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T1 - HbA 1c measured in stored erythrocytes is positively linearly associated with mortality in individuals with diabetes mellitus

AU - Sluik, Diewertje

AU - Boeing, Heiner

AU - Montonen, Jukka

AU - Kaaks, Rudolf

AU - Lukanova, Annekatrin

AU - Sandbaek, Annelli

AU - Overvad, Kim

AU - Arriola, Larraitz

AU - Ardanaz, Eva

AU - Saieva, Calogero

AU - Grioni, Sara

AU - Tumino, Rosario

AU - Sacerdote, Carlotta

AU - Mattiello, Amalia

AU - Spijkerman, Annemieke M W

AU - van der A, Daphne L.

AU - Beulens, Joline W J

AU - van Dieren, Susan

AU - Nilsson, Peter M.

AU - Groop, Leif C.

AU - Franks, Paul W.

AU - Rolandsson, Olov

AU - Bueno-de-Mesquita, Bas

AU - Nöthlings, Ute

PY - 2012/6/13

Y1 - 2012/6/13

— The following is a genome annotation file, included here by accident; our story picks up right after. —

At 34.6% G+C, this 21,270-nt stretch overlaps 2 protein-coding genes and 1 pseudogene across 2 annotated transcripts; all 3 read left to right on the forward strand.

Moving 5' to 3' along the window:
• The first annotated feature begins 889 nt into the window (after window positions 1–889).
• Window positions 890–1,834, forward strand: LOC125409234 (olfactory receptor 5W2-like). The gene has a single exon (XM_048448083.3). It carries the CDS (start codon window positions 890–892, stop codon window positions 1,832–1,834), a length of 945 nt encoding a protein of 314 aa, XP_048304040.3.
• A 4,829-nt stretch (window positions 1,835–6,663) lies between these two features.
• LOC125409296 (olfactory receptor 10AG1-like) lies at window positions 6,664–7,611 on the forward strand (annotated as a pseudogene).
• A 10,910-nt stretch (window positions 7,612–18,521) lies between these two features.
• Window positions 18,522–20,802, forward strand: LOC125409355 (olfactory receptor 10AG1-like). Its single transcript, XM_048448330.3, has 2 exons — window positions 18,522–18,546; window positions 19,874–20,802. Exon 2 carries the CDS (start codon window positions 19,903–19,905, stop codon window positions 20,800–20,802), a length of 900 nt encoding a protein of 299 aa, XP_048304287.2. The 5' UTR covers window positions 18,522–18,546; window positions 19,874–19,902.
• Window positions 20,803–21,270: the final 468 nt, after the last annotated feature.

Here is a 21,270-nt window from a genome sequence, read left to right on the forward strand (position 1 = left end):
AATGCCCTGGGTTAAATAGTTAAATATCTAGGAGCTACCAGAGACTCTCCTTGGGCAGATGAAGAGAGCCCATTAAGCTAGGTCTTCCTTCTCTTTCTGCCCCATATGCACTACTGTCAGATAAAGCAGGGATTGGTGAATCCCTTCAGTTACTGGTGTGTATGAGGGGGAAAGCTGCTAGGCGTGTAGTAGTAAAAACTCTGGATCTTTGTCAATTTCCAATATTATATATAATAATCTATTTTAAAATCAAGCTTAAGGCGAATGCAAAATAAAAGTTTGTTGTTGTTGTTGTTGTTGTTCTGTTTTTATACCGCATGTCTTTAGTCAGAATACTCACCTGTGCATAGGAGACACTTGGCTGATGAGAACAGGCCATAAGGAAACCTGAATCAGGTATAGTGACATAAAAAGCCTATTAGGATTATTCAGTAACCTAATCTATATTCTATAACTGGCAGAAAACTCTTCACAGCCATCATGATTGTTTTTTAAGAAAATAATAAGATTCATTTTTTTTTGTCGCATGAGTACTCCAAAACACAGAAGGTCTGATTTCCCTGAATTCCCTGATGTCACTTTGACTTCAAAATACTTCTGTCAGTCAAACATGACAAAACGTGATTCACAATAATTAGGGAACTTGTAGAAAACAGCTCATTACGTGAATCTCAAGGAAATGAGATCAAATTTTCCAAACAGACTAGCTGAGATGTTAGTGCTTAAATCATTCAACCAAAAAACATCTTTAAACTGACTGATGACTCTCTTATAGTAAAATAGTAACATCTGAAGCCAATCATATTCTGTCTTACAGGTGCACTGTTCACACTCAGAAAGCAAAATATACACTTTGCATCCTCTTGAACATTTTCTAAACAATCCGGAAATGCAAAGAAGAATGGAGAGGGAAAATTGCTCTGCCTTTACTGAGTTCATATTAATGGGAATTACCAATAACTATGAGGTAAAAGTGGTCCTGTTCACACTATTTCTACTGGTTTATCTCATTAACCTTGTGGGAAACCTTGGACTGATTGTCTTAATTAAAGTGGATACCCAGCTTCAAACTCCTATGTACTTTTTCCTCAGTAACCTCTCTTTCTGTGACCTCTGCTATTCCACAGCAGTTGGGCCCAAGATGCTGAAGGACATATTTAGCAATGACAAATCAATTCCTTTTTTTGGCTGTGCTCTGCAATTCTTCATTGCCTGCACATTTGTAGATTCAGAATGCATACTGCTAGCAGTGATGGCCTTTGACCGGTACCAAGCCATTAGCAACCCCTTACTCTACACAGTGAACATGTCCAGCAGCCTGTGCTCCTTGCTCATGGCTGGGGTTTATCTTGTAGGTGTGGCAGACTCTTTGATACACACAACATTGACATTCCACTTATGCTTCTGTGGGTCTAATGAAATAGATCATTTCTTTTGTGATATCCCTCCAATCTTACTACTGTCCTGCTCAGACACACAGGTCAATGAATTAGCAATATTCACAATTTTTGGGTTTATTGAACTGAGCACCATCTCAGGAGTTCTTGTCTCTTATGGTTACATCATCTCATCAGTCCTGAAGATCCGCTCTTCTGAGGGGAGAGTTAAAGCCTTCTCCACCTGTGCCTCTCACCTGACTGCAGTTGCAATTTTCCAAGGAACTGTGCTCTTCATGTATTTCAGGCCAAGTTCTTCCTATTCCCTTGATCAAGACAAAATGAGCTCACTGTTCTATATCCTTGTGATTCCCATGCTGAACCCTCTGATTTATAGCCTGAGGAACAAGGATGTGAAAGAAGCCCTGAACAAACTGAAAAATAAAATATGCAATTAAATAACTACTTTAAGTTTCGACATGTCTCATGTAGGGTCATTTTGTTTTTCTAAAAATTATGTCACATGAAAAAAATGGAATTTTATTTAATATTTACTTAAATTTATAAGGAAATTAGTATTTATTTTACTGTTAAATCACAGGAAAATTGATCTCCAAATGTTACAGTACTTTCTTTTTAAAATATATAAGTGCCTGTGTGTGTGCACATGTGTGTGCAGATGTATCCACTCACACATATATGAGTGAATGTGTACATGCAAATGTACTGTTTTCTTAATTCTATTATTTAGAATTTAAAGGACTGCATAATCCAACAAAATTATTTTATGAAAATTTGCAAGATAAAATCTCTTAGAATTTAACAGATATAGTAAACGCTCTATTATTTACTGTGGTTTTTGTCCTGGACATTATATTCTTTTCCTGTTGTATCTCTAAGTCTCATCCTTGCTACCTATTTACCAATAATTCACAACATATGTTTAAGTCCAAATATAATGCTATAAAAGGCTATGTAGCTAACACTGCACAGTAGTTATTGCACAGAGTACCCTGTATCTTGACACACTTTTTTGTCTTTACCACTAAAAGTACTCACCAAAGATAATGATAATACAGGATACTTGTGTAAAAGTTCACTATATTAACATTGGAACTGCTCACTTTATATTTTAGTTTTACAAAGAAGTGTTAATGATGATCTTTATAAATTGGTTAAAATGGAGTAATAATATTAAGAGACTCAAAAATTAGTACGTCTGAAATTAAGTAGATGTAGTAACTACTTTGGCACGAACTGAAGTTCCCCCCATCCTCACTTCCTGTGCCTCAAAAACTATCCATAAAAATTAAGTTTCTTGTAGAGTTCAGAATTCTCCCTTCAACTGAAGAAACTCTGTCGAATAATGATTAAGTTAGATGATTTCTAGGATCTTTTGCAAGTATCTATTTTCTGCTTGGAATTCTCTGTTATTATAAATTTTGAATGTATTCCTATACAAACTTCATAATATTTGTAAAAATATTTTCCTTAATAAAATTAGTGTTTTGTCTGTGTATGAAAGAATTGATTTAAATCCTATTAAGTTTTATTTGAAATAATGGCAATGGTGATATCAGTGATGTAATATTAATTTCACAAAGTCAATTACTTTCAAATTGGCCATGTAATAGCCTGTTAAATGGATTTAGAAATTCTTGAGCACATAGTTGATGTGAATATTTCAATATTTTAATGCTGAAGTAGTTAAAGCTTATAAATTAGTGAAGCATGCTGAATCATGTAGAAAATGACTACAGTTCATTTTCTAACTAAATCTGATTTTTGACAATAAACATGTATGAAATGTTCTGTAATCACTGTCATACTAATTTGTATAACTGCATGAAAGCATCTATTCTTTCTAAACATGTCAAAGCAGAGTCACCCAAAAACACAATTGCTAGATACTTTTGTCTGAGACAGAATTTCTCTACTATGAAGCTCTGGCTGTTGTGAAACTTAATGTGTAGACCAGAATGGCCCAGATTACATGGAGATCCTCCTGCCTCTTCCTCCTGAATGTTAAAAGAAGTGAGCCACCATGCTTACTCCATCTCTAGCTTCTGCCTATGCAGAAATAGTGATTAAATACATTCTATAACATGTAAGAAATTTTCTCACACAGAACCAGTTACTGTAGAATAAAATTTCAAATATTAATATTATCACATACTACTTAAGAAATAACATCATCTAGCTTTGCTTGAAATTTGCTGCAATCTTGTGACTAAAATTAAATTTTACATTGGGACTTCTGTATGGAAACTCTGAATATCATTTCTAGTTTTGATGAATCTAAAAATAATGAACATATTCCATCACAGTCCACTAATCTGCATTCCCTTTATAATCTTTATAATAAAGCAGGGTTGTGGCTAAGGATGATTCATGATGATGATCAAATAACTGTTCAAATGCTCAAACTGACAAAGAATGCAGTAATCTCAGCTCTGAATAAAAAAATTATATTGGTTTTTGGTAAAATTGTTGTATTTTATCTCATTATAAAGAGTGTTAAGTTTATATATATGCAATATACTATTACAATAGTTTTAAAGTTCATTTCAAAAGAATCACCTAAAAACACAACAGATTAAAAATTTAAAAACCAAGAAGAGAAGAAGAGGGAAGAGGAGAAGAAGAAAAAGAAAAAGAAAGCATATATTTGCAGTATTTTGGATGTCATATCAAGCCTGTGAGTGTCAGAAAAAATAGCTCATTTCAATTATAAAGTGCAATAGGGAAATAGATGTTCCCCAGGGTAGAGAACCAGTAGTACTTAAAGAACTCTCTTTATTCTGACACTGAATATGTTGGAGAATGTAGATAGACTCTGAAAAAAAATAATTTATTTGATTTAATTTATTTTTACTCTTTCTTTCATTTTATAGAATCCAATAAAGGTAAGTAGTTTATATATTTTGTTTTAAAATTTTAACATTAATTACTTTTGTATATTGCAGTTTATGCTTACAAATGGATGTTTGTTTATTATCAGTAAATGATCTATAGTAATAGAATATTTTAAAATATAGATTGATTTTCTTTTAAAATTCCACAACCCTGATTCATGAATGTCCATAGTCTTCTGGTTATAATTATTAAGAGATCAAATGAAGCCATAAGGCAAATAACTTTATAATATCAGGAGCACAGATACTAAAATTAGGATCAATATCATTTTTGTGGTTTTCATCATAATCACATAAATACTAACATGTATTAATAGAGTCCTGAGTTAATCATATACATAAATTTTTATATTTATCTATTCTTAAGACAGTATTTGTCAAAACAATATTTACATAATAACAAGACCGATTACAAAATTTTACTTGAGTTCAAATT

N2 - Introduction: Observational studies have shown that glycated haemoglobin (HbA 1c) is related to mortality, but the shape of the association is less clear. Furthermore, disease duration and medication may modify this association. This observational study explored the association between HbA 1c measured in stored erythrocytes and mortality. Secondly, it was assessed whether disease duration and medication use influenced the estimates or were independently associated with mortality. Methods: Within the European Prospective Investigation into Cancer and Nutrition a cohort was analysed of 4,345 individuals with a confirmed diagnosis of diabetes at enrolment. HbA 1c was measured in blood samples stored up to 19 years. Multivariable Cox proportional hazard regression models for all-cause mortality investigated HbA 1c in quartiles as well as per 1% increment, diabetes medication in seven categories of insulin and oral hypoglycaemic agents, and disease duration in quartiles. Results: After a median follow-up of 9.3 years, 460 participants died. Higher HbA 1c was associated with higher mortality: Hazard Ratio for 1%-increase was 1.11 (95% CI 1.06, 1.17). This association was linear (P-nonlinearity =0.15) and persistent across categories of medication use, disease duration, and co-morbidities. Compared with metformin, other medication types were not associated with mortality. Longer disease duration was associated with mortality, but not after adjustment for HbA 1c and medication. Conclusion: This prospective study showed that persons with lower HbA 1c had better survival than those with higher HbA 1c. The association was linear and independent of disease duration, type of medication use, and presence of co-morbidities. Any improvement of HbA 1c appears to be associated with reduced mortality risk.